The winner of this year’s Ancient & Modern Prize was announced on Friday. The chance to win the award of £1,000 is offered to anyone 26 or under or 60 or over (age groups rarely catered for by grant-givers) with a yearning to learn, discover, confirm or experience something, preferably very specific and ideally slightly out of the way. Originality and a certain passion, as well as unwordy applications, are encouraged. The judges never meet. No strings are attached. It was the brainchild of the scholar, writer, sculptor and Morgan-owner John Carswell, a world authority on Chinese Blue and White and Iznik pottery, and is offered by Cornucopia and Hali, with additional support from the big three London salerooms, Bonhams, Christie’s and Sotheby’s. Projects have to appeal to the interests of one or other of the two magazines, in other words things Turkish or textiles. A second prize of £500 is offered in memory of the great Ottoman architectural historian Godfrey Goodwin.
This year the prize had to go to a re-count. ‘The results were extremely close,’ reports the Secretary, Julie Witford, with the most points, ‘after much double-checking’, going to Pat Yale, 60, for her travel and book project to follow Gertrude Bell's pre-First World War travels around Turkey. The Godfrey Goodwin prize for the runner-up went to Dr Steven Cohen, 66, for his research into the carpet collection of the Maharajas of Jaipur.
There were lots of superb entries. Sadly the younger entrants very narrowly missed out this year. You can read more about them in John Carswell's column in the next Cornucopia.
Pat Yale, an architectural historian and journalist based in Cappadocia, is pictured above at Binbirkilise, near Karaman, in central Anatolia. The site was visited by Gertrude Bell in 1905 and the subject of her book The Thousand and One Churches (an edited edition by Robert Ousterhout is available from the Cornucopia store). ‘Thrilled to have won the prize,’ Yale writes. ‘It’s the perfect spur to get me going on part two of the trip, the extreme heat of the southeast combined with Ramazan having forced me to a beat a brief retreat to Cappadocia from Urfa. I set off again on August 1’.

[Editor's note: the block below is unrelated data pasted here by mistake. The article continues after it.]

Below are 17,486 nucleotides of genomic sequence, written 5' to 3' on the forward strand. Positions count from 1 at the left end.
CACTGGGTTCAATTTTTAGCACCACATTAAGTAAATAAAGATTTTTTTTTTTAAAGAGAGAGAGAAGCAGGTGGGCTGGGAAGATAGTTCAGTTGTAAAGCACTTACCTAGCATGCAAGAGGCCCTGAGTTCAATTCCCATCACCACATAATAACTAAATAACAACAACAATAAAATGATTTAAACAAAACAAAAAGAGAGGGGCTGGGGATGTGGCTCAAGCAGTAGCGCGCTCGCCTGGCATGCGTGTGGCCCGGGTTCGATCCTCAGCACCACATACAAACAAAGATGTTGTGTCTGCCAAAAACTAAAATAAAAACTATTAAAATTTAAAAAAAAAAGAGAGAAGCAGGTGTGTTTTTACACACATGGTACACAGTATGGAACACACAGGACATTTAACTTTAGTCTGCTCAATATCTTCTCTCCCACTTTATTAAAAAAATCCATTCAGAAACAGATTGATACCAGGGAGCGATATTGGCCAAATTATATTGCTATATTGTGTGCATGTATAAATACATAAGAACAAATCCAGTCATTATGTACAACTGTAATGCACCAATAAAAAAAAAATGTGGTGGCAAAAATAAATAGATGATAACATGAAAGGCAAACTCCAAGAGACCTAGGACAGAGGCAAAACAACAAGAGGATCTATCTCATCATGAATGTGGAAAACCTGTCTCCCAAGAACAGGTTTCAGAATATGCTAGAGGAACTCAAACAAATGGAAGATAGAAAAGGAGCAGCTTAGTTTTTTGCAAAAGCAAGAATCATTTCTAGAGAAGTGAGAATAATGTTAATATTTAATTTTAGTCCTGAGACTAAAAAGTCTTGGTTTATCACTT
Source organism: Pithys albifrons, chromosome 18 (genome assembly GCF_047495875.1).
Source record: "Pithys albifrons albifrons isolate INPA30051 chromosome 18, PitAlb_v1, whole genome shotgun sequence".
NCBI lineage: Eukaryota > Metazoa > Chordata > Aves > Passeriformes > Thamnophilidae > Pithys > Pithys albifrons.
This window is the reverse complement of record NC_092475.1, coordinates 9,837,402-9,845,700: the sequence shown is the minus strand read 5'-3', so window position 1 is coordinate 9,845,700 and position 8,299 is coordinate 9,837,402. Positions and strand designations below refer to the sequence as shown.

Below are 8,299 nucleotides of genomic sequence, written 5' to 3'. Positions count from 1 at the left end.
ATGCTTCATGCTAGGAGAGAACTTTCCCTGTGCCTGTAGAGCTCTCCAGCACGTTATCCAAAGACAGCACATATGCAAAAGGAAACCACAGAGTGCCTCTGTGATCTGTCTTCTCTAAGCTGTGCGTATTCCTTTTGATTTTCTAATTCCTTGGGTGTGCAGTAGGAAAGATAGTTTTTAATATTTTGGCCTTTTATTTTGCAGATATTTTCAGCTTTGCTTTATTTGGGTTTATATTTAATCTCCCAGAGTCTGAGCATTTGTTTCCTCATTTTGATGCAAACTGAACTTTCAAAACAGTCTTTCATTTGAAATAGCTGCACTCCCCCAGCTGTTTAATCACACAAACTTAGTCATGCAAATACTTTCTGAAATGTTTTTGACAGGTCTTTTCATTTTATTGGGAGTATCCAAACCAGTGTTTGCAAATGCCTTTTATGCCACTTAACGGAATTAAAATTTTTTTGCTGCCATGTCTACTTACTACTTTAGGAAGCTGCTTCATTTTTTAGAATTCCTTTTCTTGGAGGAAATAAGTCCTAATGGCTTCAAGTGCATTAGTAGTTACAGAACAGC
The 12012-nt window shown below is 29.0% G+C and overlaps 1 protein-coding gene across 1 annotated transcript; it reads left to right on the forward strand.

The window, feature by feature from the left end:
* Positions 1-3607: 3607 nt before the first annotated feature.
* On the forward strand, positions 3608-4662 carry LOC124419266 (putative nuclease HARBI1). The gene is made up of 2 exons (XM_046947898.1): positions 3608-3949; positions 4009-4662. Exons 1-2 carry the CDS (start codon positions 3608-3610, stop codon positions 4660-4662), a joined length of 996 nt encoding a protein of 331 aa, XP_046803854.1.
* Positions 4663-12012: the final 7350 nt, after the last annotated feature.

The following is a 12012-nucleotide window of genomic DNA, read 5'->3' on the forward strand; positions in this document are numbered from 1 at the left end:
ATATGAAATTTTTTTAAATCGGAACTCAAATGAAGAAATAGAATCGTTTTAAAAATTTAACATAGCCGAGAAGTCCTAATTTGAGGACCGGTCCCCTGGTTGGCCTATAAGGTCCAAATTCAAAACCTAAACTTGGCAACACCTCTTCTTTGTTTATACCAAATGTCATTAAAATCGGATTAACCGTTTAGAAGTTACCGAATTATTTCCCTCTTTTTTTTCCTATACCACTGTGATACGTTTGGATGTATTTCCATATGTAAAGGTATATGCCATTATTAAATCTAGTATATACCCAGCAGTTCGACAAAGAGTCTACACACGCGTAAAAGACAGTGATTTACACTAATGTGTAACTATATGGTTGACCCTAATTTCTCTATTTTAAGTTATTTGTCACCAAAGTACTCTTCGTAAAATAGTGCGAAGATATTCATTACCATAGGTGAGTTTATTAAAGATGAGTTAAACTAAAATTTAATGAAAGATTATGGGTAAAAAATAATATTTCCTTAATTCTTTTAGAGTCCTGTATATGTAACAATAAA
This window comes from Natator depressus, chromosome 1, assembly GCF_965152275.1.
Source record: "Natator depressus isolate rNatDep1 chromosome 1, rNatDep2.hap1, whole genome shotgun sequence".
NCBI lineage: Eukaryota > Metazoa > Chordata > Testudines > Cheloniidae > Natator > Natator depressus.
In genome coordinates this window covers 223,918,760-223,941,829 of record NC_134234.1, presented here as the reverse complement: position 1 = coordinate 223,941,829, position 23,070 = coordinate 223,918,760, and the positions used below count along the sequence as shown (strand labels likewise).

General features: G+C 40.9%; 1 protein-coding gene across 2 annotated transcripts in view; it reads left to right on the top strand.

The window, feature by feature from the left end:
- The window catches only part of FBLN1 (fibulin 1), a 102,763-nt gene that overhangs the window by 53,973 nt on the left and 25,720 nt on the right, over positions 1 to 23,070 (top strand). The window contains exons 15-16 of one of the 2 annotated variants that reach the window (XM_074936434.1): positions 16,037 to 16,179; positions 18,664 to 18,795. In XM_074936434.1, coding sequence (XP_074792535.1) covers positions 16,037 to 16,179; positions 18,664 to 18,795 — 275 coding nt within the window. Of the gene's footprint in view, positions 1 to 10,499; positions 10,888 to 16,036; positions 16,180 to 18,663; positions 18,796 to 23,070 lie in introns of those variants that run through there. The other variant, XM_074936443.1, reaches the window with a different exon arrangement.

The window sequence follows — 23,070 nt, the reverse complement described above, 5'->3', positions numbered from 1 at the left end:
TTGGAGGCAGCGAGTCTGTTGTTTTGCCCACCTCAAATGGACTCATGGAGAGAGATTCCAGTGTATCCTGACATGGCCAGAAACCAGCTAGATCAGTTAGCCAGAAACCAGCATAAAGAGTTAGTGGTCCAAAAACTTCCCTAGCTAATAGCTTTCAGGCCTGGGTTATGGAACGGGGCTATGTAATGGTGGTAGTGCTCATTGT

Gertrude Bell (1868–1926), born into an County Durham family, was a formidable and fascinating traveller, diarist and correspondent, but more of an Arabist and Classical archaeologist rather than a Turcologist. Her Istanbul diaries are described by Ousterhout in his article 'Socialite, Traveller, Scholar, Spy…' in Cornucopia 49. Bell's photographs and papers have been archived by Newcastle University, with an excellent online library. Amazingly, Yale seems to be the first to attempt to retrace the intrepid, boyish Gerty’s every footstep across Anatolia. An account of her experiences will appear in a future Cornucopia. And we look forward to the book.
Applications for the 10th Ancient & Modern prize open on August 1, 2015. For more information, visit www.ancientandmodern.co.uk. Please forward this link to anyone who would be interested.